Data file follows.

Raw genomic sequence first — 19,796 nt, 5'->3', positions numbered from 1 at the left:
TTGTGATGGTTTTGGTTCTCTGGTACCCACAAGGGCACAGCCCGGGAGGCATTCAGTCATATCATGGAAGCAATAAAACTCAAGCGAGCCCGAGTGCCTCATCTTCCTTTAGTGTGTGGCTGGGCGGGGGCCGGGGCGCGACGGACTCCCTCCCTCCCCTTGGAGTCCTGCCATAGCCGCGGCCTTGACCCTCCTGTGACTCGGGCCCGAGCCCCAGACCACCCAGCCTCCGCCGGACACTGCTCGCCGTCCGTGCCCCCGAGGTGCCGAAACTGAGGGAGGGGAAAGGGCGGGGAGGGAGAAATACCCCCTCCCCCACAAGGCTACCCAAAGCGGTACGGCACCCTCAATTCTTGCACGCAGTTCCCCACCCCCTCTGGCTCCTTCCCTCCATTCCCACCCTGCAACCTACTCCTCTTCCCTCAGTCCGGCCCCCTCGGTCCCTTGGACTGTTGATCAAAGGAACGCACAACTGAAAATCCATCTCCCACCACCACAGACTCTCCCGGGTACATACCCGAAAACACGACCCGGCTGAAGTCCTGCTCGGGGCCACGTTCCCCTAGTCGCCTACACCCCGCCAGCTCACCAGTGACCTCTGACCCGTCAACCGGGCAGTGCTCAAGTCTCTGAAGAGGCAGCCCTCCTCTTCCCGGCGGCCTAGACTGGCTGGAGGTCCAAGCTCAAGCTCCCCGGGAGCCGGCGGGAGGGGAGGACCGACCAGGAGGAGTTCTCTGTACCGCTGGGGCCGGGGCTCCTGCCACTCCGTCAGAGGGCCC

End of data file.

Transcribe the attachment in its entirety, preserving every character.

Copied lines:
Raw genomic sequence first — 19,796 nt, 5'->3', positions numbered from 1 at the left:
TTGTGATGGTTTTGGTTCTCTGGTACCCACAAGGGCACAGCCCGGGAGGCATTCAGTCATATCATGGAAGCAATAAAACTCAAGCGAGCCCGAGTGCCTCATCTTCCTTTAGTGTGTGGCTGGGCGGGGGCCGGGGCGCGACGGACTCCCTCCCTCCCCTTGGAGTCCTGCCATAGCCGCGGCCTTGACCCTCCTGTGACTCGGGCCCGAGCCCCAGACCACCCAGCCTCCGCCGGACACTGCTCGCCGTCCGTGCCCCCGAGGTGCCGAAACTGAGGGAGGGGAAAGGGCGGGGAGGGAGAAATACCCCCTCCCCCACAAGGCTACCCAAAGCGGTACGGCACCCTCAATTCTTGCACGCAGTTCCCCACCCCCTCTGGCTCCTTCCCTCCATTCCCACCCTGCAACCTACTCCTCTTCCCTCAGTCCGGCCCCCTCGGTCCCTTGGACTGTTGATCAAAGGAACGCACAACTGAAAATCCATCTCCCACCACCACAGACTCTCCCGGGTACATACCCGAAAACACGACCCGGCTGAAGTCCTGCTCGGGGCCACGTTCCCCTAGTCGCCTACACCCCGCCAGCTCACCAGTGACCTCTGACCCGTCAACCGGGCAGTGCTCAAGTCTCTGAAGAGGCAGCCCTCCTCTTCCCGGCGGCCTAGACTGGCTGGAGGTCCAAGCTCAAGCTCCCCGGGAGCCGGCGGGAGGGGAGGACCGACCAGGAGGAGTTCTCTGTACCGCTGGGGCCGGGGCTCCTGCCACTCCGTCAGAGGGCCC